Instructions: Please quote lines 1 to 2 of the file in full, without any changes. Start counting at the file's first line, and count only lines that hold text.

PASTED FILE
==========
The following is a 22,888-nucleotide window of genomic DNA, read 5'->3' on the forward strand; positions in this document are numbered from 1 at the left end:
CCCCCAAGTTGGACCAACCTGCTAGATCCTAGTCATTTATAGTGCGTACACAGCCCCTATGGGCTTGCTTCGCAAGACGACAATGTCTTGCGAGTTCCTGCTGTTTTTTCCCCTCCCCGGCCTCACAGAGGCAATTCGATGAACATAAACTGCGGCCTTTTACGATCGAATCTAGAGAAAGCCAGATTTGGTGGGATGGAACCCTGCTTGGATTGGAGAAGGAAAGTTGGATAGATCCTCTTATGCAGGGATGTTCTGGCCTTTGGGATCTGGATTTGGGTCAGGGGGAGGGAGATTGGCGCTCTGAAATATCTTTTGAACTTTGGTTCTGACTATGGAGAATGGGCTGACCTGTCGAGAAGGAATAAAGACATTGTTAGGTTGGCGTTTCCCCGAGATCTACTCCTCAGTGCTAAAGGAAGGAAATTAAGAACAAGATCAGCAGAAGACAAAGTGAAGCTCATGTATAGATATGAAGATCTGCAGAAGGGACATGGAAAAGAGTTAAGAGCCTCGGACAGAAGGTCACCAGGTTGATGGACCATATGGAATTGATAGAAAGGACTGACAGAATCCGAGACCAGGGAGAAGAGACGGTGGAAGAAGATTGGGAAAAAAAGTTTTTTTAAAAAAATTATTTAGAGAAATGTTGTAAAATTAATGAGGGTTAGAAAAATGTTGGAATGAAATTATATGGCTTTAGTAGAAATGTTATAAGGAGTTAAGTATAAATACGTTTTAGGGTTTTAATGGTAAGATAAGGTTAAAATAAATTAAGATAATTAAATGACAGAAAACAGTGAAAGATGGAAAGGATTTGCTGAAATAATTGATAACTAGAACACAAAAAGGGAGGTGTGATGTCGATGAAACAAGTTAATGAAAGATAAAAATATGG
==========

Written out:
The following is a 22,888-nucleotide window of genomic DNA, read 5'->3' on the forward strand; positions in this document are numbered from 1 at the left end:
CCCCCAAGTTGGACCAACCTGCTAGATCCTAGTCATTTATAGTGCGTACACAGCCCCTATGGGCTTGCTTCGCAAGACGACAATGTCTTGCGAGTTCCTGCTGTTTTTTCCCCTCCCCGGCCTCACAGAGGCAATTCGATGAACATAAACTGCGGCCTTTTACGATCGAATCTAGAGAAAGCCAGATTTGGTGGGATGGAACCCTGCTTGGATTGGAGAAGGAAAGTTGGATAGATCCTCTTATGCAGGGATGTTCTGGCCTTTGGGATCTGGATTTGGGTCAGGGGGAGGGAGATTGGCGCTCTGAAATATCTTTTGAACTTTGGTTCTGACTATGGAGAATGGGCTGACCTGTCGAGAAGGAATAAAGACATTGTTAGGTTGGCGTTTCCCCGAGATCTACTCCTCAGTGCTAAAGGAAGGAAATTAAGAACAAGATCAGCAGAAGACAAAGTGAAGCTCATGTATAGATATGAAGATCTGCAGAAGGGACATGGAAAAGAGTTAAGAGCCTCGGACAGAAGGTCACCAGGTTGATGGACCATATGGAATTGATAGAAAGGACTGACAGAATCCGAGACCAGGGAGAAGAGACGGTGGAAGAAGATTGGGAAAAAAAGTTTTTTTAAAAAAATTATTTAGAGAAATGTTGTAAAATTAATGAGGGTTAGAAAAATGTTGGAATGAAATTATATGGCTTTAGTAGAAATGTTATAAGGAGTTAAGTATAAATACGTTTTAGGGTTTTAATGGTAAGATAAGGTTAAAATAAATTAAGATAATTAAATGACAGAAAACAGTGAAAGATGGAAAGGATTTGCTGAAATAATTGATAACTAGAACACAAAAAGGGAGGTGTGATGTCGATGAAACAAGTTAATGAAAGATAAAAATATGG